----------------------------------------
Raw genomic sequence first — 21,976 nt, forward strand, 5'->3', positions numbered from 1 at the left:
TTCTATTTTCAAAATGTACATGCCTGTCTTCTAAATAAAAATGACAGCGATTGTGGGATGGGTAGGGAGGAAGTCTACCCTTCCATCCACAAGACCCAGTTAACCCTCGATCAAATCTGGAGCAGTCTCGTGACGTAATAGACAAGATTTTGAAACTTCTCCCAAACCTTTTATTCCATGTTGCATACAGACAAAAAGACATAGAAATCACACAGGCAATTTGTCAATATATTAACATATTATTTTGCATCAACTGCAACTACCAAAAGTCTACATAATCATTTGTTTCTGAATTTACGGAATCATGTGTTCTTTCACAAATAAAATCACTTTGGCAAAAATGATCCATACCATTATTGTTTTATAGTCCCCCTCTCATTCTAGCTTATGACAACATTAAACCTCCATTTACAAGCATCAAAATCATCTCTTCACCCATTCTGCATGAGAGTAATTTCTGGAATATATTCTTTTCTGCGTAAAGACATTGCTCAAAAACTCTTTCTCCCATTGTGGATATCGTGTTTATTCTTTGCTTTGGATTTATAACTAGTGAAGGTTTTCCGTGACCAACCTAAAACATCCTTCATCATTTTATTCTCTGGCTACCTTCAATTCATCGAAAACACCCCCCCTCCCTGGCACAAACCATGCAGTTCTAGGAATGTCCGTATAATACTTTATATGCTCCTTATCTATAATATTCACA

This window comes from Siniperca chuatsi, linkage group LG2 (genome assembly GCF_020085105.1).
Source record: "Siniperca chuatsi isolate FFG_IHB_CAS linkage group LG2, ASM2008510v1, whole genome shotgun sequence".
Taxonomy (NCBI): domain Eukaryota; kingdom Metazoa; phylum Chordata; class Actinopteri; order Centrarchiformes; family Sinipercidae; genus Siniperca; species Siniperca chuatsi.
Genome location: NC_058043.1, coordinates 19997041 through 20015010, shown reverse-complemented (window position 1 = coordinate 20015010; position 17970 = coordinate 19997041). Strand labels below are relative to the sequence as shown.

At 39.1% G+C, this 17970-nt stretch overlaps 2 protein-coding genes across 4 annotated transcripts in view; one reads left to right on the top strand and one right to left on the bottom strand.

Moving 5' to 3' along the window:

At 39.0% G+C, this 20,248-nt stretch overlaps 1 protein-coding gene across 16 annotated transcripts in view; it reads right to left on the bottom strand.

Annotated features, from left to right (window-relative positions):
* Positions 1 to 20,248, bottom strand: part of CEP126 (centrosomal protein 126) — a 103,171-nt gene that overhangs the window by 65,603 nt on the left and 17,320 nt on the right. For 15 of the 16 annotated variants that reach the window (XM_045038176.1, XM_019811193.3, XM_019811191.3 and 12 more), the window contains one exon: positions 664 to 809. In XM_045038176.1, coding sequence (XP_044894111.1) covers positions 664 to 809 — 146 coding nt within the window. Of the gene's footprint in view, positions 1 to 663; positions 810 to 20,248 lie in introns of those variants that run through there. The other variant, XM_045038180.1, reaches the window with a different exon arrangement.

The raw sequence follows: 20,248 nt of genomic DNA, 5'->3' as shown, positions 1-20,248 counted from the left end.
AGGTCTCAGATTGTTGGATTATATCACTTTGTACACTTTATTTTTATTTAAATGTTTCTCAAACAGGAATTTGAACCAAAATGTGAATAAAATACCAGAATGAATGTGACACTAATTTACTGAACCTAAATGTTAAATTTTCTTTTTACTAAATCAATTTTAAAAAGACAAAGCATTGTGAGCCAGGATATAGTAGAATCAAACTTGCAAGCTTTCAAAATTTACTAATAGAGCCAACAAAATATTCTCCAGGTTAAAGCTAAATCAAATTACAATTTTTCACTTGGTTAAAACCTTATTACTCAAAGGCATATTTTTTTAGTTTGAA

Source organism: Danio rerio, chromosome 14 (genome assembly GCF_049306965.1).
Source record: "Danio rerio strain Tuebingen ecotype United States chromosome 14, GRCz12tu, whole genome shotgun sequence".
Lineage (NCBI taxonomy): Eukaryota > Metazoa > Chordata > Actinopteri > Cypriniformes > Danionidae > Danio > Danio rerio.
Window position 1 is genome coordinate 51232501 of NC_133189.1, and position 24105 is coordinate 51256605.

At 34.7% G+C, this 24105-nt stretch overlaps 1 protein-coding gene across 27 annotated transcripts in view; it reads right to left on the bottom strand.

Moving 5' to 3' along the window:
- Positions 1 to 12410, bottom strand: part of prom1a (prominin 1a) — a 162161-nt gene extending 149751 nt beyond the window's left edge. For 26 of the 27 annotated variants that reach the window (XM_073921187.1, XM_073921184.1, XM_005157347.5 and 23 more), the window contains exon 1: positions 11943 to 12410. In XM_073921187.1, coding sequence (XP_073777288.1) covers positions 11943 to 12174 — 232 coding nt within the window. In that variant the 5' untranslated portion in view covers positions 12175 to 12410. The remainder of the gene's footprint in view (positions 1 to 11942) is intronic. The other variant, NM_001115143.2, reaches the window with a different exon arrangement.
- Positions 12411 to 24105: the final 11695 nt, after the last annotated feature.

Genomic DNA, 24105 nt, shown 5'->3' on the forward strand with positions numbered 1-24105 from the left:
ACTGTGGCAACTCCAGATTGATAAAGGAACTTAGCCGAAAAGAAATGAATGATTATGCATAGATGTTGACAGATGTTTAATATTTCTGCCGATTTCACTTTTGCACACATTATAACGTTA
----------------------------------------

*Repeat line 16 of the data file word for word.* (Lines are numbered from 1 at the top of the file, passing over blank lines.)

Lineage (NCBI taxonomy): Eukaryota > Metazoa > Chordata > Actinopteri > Cypriniformes > Danionidae > Danio > Danio rerio.